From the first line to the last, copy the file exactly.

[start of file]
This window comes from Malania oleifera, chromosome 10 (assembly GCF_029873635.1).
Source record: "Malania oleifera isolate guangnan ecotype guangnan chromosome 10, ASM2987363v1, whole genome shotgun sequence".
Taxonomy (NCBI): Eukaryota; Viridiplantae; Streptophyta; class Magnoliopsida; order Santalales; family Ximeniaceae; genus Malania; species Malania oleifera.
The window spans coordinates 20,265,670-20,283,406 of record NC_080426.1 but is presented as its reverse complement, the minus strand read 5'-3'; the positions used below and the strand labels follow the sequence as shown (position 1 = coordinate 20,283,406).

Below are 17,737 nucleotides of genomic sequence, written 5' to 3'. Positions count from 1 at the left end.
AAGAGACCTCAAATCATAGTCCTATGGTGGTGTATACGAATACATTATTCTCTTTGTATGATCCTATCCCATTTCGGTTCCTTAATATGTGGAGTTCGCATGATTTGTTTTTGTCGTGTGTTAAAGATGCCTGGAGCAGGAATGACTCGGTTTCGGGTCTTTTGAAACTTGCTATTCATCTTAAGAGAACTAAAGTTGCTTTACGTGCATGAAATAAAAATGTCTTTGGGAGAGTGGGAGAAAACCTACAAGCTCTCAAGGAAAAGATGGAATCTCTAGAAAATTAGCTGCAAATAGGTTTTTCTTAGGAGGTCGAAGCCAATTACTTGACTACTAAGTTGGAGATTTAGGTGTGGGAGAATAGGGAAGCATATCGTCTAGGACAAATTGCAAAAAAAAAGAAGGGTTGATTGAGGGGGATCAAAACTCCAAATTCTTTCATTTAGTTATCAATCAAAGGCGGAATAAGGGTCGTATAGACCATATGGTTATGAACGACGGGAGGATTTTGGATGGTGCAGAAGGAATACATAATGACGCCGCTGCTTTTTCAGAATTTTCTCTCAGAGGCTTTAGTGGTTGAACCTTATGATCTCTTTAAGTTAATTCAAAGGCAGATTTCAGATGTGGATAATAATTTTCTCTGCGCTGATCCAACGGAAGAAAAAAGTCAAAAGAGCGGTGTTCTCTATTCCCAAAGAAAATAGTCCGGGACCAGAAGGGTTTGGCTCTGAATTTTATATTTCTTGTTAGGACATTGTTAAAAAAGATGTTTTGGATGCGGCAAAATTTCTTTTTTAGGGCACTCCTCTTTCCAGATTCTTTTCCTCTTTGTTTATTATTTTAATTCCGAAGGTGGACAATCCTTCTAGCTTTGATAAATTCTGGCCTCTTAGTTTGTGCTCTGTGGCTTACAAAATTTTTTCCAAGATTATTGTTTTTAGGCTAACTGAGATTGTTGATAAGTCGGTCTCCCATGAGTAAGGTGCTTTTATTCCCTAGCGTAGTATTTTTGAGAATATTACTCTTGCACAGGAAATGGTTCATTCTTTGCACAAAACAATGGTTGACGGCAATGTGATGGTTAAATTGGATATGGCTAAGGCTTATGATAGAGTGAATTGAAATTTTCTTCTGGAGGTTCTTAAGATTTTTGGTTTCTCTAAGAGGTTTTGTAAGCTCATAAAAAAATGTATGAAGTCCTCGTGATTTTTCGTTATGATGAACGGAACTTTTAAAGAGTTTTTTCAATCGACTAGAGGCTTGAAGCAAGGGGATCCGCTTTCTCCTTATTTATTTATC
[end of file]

This window comes from Malania oleifera, chromosome 10 (assembly GCF_029873635.1).
Source record: "Malania oleifera isolate guangnan ecotype guangnan chromosome 10, ASM2987363v1, whole genome shotgun sequence".
Taxonomy (NCBI): Eukaryota; Viridiplantae; Streptophyta; class Magnoliopsida; order Santalales; family Ximeniaceae; genus Malania; species Malania oleifera.
The window spans coordinates 20,265,670-20,283,406 of record NC_080426.1 but is presented as its reverse complement, the minus strand read 5'-3'; the positions used below and the strand labels follow the sequence as shown (position 1 = coordinate 20,283,406).

Below are 17,737 nucleotides of genomic sequence, written 5' to 3'. Positions count from 1 at the left end.
AAGAGACCTCAAATCATAGTCCTATGGTGGTGTATACGAATACATTATTCTCTTTGTATGATCCTATCCCATTTCGGTTCCTTAATATGTGGAGTTCGCATGATTTGTTTTTGTCGTGTGTTAAAGATGCCTGGAGCAGGAATGACTCGGTTTCGGGTCTTTTGAAACTTGCTATTCATCTTAAGAGAACTAAAGTTGCTTTACGTGCATGAAATAAAAATGTCTTTGGGAGAGTGGGAGAAAACCTACAAGCTCTCAAGGAAAAGATGGAATCTCTAGAAAATTAGCTGCAAATAGGTTTTTCTTAGGAGGTCGAAGCCAATTACTTGACTACTAAGTTGGAGATTTAGGTGTGGGAGAATAGGGAAGCATATCGTCTAGGACAAATTGCAAAAAAAAAGAAGGGTTGATTGAGGGGGATCAAAACTCCAAATTCTTTCATTTAGTTATCAATCAAAGGCGGAATAAGGGTCGTATAGACCATATGGTTATGAACGACGGGAGGATTTTGGATGGTGCAGAAGGAATACATAATGACGCCGCTGCTTTTTCAGAATTTTCTCTCAGAGGCTTTAGTGGTTGAACCTTATGATCTCTTTAAGTTAATTCAAAGGCAGATTTCAGATGTGGATAATAATTTTCTCTGCGCTGATCCAACGGAAGAAAAAAGTCAAAAGAGCGGTGTTCTCTATTCCCAAAGAAAATAGTCCGGGACCAGAAGGGTTTGGCTCTGAATTTTATATTTCTTGTTAGGACATTGTTAAAAAAGATGTTTTGGATGCGGCAAAATTTCTTTTTTAGGGCACTCCTCTTTCCAGATTCTTTTCCTCTTTGTTTATTATTTTAATTCCGAAGGTGGACAATCCTTCTAGCTTTGATAAATTCTGGCCTCTTAGTTTGTGCTCTGTGGCTTACAAAATTTTTTCCAAGATTATTGTTTTTAGGCTAACTGAGATTGTTGATAAGTCGGTCTCCCATGAGTAAGGTGCTTTTATTCCCTAGCGTAGTATTTTTGAGAATATTACTCTTGCACAGGAAATGGTTCATTCTTTGCACAAAACAATGGTTGACGGCAATGTGATGGTTAAATTGGATATGGCTAAGGCTTATGATAGAGTGAATTGAAATTTTCTTCTGGAGGTTCTTAAGATTTTTGGTTTCTCTAAGAGGTTTTGTAAGCTCATAAAAAAATGTATGAAGTCCTCGTGATTTTTCGTTATGATGAACGGAACTTTTAAAGAGTTTTTTCAATCGACTAGAGGCTTGAAGCAAGGGGATCCGCTTTCTCCTTATTTATTTATC